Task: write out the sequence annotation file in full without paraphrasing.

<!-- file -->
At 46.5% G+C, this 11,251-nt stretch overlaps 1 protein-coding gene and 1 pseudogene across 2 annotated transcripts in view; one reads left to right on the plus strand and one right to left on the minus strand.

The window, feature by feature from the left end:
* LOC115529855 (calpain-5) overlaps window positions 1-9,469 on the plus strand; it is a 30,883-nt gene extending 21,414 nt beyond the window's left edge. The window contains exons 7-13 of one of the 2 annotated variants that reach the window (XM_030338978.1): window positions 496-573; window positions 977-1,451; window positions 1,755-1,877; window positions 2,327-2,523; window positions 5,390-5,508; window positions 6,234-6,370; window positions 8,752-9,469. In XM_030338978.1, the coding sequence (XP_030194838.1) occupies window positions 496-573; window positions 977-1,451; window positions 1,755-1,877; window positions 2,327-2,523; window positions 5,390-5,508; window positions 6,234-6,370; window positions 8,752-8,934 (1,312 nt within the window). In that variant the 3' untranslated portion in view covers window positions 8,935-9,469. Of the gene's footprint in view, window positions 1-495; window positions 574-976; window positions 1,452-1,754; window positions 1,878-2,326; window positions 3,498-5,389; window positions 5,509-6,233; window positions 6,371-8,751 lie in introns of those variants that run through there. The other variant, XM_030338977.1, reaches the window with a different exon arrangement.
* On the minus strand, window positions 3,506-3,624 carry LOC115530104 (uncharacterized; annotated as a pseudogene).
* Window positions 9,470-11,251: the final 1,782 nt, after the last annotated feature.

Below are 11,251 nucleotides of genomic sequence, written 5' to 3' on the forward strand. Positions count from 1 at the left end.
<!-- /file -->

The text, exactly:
At 46.5% G+C, this 11,251-nt stretch overlaps 1 protein-coding gene and 1 pseudogene across 2 annotated transcripts in view; one reads left to right on the plus strand and one right to left on the minus strand.

The window, feature by feature from the left end:
* LOC115529855 (calpain-5) overlaps window positions 1-9,469 on the plus strand; it is a 30,883-nt gene extending 21,414 nt beyond the window's left edge. The window contains exons 7-13 of one of the 2 annotated variants that reach the window (XM_030338978.1): window positions 496-573; window positions 977-1,451; window positions 1,755-1,877; window positions 2,327-2,523; window positions 5,390-5,508; window positions 6,234-6,370; window positions 8,752-9,469. In XM_030338978.1, the coding sequence (XP_030194838.1) occupies window positions 496-573; window positions 977-1,451; window positions 1,755-1,877; window positions 2,327-2,523; window positions 5,390-5,508; window positions 6,234-6,370; window positions 8,752-8,934 (1,312 nt within the window). In that variant the 3' untranslated portion in view covers window positions 8,935-9,469. Of the gene's footprint in view, window positions 1-495; window positions 574-976; window positions 1,452-1,754; window positions 1,878-2,326; window positions 3,498-5,389; window positions 5,509-6,233; window positions 6,371-8,751 lie in introns of those variants that run through there. The other variant, XM_030338977.1, reaches the window with a different exon arrangement.
* On the minus strand, window positions 3,506-3,624 carry LOC115530104 (uncharacterized; annotated as a pseudogene).
* Window positions 9,470-11,251: the final 1,782 nt, after the last annotated feature.

Below are 11,251 nucleotides of genomic sequence, written 5' to 3' on the forward strand. Positions count from 1 at the left end.